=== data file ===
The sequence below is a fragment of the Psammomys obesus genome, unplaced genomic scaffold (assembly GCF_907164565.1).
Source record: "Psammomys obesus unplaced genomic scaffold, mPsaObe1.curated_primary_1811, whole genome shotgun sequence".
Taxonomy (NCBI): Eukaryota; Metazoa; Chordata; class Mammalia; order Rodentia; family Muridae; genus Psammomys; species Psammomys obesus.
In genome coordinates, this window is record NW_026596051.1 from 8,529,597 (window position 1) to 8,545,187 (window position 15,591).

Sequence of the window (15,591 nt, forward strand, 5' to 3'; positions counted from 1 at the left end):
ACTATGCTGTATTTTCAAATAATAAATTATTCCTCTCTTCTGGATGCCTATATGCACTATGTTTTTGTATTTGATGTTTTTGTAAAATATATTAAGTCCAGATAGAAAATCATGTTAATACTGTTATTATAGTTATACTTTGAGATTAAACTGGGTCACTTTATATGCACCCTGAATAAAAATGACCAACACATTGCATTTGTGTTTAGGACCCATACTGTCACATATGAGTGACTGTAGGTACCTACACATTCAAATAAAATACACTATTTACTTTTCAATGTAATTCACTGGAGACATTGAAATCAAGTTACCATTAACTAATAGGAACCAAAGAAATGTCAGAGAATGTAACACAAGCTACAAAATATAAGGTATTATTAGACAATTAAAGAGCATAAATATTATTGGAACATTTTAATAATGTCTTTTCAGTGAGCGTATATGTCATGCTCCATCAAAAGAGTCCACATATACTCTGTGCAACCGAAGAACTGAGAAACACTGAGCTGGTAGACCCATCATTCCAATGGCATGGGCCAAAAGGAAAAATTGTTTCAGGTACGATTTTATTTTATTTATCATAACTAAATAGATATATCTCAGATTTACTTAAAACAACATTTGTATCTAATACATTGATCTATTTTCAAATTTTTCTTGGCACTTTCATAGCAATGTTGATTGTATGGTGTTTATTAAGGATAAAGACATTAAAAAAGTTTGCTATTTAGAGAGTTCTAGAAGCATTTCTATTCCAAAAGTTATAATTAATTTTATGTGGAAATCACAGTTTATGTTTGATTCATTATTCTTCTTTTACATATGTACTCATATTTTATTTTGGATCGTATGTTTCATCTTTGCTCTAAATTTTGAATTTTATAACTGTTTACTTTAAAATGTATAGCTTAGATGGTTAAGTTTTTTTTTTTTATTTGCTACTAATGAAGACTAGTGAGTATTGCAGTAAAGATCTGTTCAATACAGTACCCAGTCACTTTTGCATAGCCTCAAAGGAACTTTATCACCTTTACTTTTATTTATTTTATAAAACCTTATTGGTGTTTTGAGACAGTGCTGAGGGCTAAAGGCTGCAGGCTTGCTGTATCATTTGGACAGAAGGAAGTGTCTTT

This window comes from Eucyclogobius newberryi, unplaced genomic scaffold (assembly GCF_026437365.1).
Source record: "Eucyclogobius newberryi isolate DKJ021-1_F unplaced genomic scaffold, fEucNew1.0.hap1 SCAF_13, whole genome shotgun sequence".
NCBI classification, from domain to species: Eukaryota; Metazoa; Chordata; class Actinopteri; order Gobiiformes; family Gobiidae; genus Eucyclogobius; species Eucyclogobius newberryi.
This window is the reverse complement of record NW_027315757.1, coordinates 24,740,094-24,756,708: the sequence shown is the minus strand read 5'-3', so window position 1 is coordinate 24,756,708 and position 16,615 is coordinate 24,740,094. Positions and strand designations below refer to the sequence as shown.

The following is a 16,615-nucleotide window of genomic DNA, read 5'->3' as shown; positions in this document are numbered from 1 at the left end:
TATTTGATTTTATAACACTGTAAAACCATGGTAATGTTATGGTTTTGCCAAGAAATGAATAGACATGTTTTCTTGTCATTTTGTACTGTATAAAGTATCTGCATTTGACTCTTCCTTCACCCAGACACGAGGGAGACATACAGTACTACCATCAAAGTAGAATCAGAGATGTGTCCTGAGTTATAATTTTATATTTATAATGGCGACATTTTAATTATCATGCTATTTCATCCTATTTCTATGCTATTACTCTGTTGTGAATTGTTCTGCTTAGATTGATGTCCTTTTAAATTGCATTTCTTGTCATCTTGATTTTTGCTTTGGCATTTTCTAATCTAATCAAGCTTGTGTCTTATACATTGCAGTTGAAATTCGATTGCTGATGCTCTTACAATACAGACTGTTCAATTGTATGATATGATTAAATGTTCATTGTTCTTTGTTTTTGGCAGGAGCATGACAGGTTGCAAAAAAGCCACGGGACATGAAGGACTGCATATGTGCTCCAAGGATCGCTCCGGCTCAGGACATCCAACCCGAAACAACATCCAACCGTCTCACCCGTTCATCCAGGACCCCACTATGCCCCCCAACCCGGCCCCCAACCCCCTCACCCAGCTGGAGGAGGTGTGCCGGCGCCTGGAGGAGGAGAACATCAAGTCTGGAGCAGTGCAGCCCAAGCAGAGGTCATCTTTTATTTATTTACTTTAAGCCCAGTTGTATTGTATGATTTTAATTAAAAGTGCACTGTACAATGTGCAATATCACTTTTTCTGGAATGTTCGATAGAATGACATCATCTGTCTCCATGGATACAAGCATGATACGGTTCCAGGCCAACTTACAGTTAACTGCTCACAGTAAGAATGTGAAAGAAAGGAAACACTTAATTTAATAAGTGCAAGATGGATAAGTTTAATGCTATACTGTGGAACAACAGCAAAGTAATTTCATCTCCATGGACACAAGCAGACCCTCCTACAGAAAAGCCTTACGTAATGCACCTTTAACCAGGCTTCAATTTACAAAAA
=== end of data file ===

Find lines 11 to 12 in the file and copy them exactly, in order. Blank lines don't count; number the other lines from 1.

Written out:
The following is a 16,615-nucleotide window of genomic DNA, read 5'->3' as shown; positions in this document are numbered from 1 at the left end:
TATTTGATTTTATAACACTGTAAAACCATGGTAATGTTATGGTTTTGCCAAGAAATGAATAGACATGTTTTCTTGTCATTTTGTACTGTATAAAGTATCTGCATTTGACTCTTCCTTCACCCAGACACGAGGGAGACATACAGTACTACCATCAAAGTAGAATCAGAGATGTGTCCTGAGTTATAATTTTATATTTATAATGGCGACATTTTAATTATCATGCTATTTCATCCTATTTCTATGCTATTACTCTGTTGTGAATTGTTCTGCTTAGATTGATGTCCTTTTAAATTGCATTTCTTGTCATCTTGATTTTTGCTTTGGCATTTTCTAATCTAATCAAGCTTGTGTCTTATACATTGCAGTTGAAATTCGATTGCTGATGCTCTTACAATACAGACTGTTCAATTGTATGATATGATTAAATGTTCATTGTTCTTTGTTTTTGGCAGGAGCATGACAGGTTGCAAAAAAGCCACGGGACATGAAGGACTGCATATGTGCTCCAAGGATCGCTCCGGCTCAGGACATCCAACCCGAAACAACATCCAACCGTCTCACCCGTTCATCCAGGACCCCACTATGCCCCCCAACCCGGCCCCCAACCCCCTCACCCAGCTGGAGGAGGTGTGCCGGCGCCTGGAGGAGGAGAACATCAAGTCTGGAGCAGTGCAGCCCAAGCAGAGGTCATCTTTTATTTATTTACTTTAAGCCCAGTTGTATTGTATGATTTTAATTAAAAGTGCACTGTACAATGTGCAATATCACTTTTTCTGGAATGTTCGATAGAATGACATCATCTGTCTCCATGGATACAAGCATGATACGGTTCCAGGCCAACTTACAGTTAACTGCTCACAGTAAGAATGTGAAAGAAAGGAAACACTTAATTTAATAAGTGCAAGATGGATAAGTTTAATGCTATACTGTGGAACAACAGCAAAGTAATTTCATCTCCATGGACACAAGCAGACCCTCCTACAGAAAAGCCTTACGTAATGCACCTTTAACCAGGCTTCAATTTACAAAAA